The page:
Welcome to the Local Heroes series, where we highlight inspiring stories by people in Singapore who are using their skills to do good.
SINGAPORE – Learning subjects such as science, arts, and maths can be challenging for children, especially if they have specific difficulties in learning. Established in 2015, social enterprise Discovering Without Borders (DWB) seeks to reach and impact all groups of people through STEAM (Science, Technology, Engineering, Arts and Math) learning, as well as closing the gaps between disadvantaged groups in accessing resources.
Through interactive and fun workshops, Yen Siow, founder of DWB, seeks to bring equal opportunities in STEAM learning to children of all abilities. Yahoo Lifestyle SEA understands more from Yen about DWB, her partnership with Dayspring shelter, and volunteering in Singapore.
“After years of experience running workshops in the university sector, I wanted to branch out and offer a meaningful program that would reach children and offer equal opportunity to everyone to learn these subjects. I have seen the rising cost of tuition and enrichment classes and realised that there was a segment of society who would fall behind and miss out on learning due to social, financial and physical barriers,” Yen explained.
Since the founding of DWB, Yen had shared STEAM learning resources with refugee centres, children’s homes, women’s shelters, orphanages, indigenous communities and special needs schools. Eager to change the world through education, Yen finds herself over-agreeing to help in projects and community outreach events: “I then find myself working on overdrive most of the time having to compete with many pressing deadlines!”
Having run many carefully designed workshops for children, Yen shared that her most memorable experience was a two-week STEAM program for a special needs school. Going in with her usual plan that was prepared for schools and communities, she was taken aback by the differences in teaching special needs children. Compared to what she was used to doing, it was the first time she was working on her own with special needs children.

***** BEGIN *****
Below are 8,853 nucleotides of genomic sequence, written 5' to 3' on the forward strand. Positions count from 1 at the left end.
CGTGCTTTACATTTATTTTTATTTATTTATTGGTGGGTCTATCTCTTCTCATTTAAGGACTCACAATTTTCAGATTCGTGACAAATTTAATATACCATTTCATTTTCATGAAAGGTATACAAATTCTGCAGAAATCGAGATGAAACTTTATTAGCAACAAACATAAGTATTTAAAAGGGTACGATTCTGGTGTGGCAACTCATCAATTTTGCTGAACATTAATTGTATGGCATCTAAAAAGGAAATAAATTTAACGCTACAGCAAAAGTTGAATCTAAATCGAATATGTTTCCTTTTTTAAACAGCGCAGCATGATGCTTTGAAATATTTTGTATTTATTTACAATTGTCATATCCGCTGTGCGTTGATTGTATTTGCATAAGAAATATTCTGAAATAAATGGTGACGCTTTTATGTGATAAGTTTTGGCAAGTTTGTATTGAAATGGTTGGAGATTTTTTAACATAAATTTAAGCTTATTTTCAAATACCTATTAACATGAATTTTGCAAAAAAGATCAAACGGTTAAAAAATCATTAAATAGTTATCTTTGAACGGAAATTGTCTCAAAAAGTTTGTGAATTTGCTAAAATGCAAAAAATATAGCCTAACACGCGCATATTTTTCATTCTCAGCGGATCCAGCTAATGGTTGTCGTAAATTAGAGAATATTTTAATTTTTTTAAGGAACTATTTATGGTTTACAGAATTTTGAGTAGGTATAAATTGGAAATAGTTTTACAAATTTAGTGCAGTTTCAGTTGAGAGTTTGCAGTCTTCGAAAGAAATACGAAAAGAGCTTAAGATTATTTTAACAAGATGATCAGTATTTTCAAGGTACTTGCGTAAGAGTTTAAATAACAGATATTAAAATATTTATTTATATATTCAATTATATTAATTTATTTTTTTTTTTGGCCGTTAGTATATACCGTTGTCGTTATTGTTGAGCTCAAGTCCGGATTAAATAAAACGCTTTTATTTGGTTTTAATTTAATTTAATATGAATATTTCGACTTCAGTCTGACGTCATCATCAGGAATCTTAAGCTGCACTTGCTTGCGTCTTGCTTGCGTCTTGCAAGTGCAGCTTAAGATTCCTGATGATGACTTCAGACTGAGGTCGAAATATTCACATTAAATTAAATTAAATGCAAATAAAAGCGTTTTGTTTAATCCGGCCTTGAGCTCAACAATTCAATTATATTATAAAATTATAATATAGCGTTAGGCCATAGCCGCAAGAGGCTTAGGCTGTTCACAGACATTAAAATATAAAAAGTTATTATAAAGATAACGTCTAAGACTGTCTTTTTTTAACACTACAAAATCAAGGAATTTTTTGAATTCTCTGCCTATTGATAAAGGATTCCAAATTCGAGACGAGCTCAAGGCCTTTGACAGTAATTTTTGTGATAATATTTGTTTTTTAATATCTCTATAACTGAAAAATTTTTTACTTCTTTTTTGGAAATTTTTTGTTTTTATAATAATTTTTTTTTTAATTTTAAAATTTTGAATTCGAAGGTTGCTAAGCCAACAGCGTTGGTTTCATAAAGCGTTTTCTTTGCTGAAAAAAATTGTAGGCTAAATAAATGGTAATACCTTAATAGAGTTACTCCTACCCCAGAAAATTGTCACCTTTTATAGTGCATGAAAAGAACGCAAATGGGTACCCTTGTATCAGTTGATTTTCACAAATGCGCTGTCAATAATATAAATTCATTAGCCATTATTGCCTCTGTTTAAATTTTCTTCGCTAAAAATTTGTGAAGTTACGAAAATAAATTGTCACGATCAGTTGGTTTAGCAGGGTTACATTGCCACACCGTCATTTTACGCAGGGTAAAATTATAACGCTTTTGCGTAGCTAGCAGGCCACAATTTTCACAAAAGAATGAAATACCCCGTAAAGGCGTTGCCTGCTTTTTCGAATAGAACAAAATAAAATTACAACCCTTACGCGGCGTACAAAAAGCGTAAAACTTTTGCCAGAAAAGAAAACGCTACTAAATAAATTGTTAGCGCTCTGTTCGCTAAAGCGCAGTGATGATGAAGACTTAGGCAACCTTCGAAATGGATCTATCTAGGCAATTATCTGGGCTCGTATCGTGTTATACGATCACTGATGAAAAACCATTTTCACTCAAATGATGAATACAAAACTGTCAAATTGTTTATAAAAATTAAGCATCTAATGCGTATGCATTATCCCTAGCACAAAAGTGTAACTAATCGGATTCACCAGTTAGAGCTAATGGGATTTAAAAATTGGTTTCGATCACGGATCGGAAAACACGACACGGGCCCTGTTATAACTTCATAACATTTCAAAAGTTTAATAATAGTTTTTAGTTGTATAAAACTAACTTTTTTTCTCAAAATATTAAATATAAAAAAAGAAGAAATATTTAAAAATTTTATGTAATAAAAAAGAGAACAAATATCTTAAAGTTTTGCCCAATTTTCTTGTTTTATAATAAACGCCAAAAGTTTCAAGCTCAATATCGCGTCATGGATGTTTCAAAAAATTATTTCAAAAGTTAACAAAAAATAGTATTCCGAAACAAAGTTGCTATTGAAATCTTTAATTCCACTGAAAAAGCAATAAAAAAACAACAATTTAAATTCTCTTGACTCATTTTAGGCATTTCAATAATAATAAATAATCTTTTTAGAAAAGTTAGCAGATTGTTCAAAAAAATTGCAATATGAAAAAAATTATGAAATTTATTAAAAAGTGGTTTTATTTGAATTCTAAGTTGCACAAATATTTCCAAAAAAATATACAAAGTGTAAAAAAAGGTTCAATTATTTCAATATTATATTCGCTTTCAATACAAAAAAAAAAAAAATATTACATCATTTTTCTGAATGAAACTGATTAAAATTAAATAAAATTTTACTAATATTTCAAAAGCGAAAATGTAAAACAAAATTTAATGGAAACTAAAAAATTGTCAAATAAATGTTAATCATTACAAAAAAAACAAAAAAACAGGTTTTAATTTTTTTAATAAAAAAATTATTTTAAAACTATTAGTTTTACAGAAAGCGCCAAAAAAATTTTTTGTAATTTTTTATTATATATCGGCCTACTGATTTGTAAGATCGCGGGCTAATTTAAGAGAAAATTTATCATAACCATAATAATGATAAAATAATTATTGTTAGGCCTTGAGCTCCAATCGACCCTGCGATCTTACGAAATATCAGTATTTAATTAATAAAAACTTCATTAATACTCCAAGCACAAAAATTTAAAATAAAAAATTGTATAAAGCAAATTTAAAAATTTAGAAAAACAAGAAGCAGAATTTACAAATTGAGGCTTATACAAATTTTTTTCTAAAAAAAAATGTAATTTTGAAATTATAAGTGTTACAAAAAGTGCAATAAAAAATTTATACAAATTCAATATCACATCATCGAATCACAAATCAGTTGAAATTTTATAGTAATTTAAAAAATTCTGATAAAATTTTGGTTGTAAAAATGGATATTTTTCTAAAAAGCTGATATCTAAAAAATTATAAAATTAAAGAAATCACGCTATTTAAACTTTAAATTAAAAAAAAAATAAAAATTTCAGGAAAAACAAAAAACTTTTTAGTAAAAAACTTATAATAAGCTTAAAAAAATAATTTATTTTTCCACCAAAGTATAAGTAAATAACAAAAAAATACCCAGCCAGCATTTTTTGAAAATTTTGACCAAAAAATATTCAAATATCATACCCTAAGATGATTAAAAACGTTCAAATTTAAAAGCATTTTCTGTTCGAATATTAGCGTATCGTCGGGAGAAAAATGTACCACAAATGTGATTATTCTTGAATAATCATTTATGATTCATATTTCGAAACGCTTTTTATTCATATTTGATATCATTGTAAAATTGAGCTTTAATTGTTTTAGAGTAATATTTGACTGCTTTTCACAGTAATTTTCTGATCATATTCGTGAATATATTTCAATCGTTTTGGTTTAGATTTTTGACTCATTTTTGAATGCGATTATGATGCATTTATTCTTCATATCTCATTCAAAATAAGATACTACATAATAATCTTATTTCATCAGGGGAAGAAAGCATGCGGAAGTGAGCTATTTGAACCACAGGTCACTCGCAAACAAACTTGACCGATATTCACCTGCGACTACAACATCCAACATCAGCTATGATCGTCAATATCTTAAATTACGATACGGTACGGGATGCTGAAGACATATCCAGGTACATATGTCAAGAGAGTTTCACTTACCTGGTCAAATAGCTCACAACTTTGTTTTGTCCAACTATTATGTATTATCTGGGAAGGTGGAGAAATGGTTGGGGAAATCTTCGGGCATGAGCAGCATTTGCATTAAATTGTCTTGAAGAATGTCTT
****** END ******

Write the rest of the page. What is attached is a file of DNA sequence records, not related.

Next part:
“It was very trying, and I was not adequately prepared for the children’s constant need for supervision and attention. However, after some consultation with the school staff members, I was able to recognise the children’s learning styles and adapt my program to meet their engagement levels.”
Looking back at the two-week program, Yen shared that it was a great milestone in stepping into uncharted waters, especially when creating an inclusive learning environment for all children – a passion she holds close to heart. Since then, she has been trained in certain areas of special needs education and is now better equipped to serve and support learning for children with special needs.
“After five years of running DWB workshops, I have seen an increase in children attending the workshops who have sensory processing disorder or children who are on the Autism Spectrum. Which is great, as it means I am breaking down barriers to learning and creating environments that are safe and comfortable for these families to attend.”
Not only is Yen creating an environment for learning amongst children of all abilities, but she had also partnered with Dayspring shelter through DWB to provide employment opportunities.
It started in 2015 when she started DWB that her friend pointed out that the Dayspring shelter for Abused Teenage Girls and the Dayspring shelter for Unsupported Pregnancies were located within five minutes from Yen’s residence. Her friend suggested that she can reach out to these shelters, to offer help or support.
“I knew, as a mother myself, that there are anxieties around how you would provide for your children and so I started my journey with the shelter by offering the women and the teenage girls casual employment with Discovering without Borders. I was able to employ over 20 women and teenage girls from the shelters by providing paid work experience and opportunities for professional development,” Yen added.
Aligning with DWB’s core mission, Yen offered women at the shelters work opportunities, connected them to experiences that encourage self-development and showed genuine care for these ladies.
With the ongoing pandemic, DWB now offers more online learning opportunities on its platform, and Yen is currently running Zoom sessions, providing online learning resources for refugee centres, schools, charities and orphanages all over Australasia. More than 20 STEAM videos had since been created for schools to stream and download so that learning can continue despite the ongoing COVID-19 pandemic.
“I currently run three weekly programs for groups of disadvantaged children and recruit professionals (volunteers) to join me online to help facilitate the learning.”
Volunteers play an important part in DWB, helping children learn from interactions, and their life stories can serve to help inspire the children. “I have worked with many volunteers both with personal lived experiences and with professional work experiences,” Yen shared.
DWB uses its volunteers’ experiences and inputs, and working with them on-site to add depth and enriches their STEAM topics. Previously collaborated with an Australia-based cardiologist for DWB’s STEAM lesson on “Our Heart”, Yen spoke with children from the Rohingya refugee centre about heart disease through fun and engaging sessions. These activities had allowed the children to connect well and learn better in her lessons.
Anyone who wants to be a part of DWB’s work in outreach and helping children of all ages to learn STEAM topics can reach out directly to DWB via their website.
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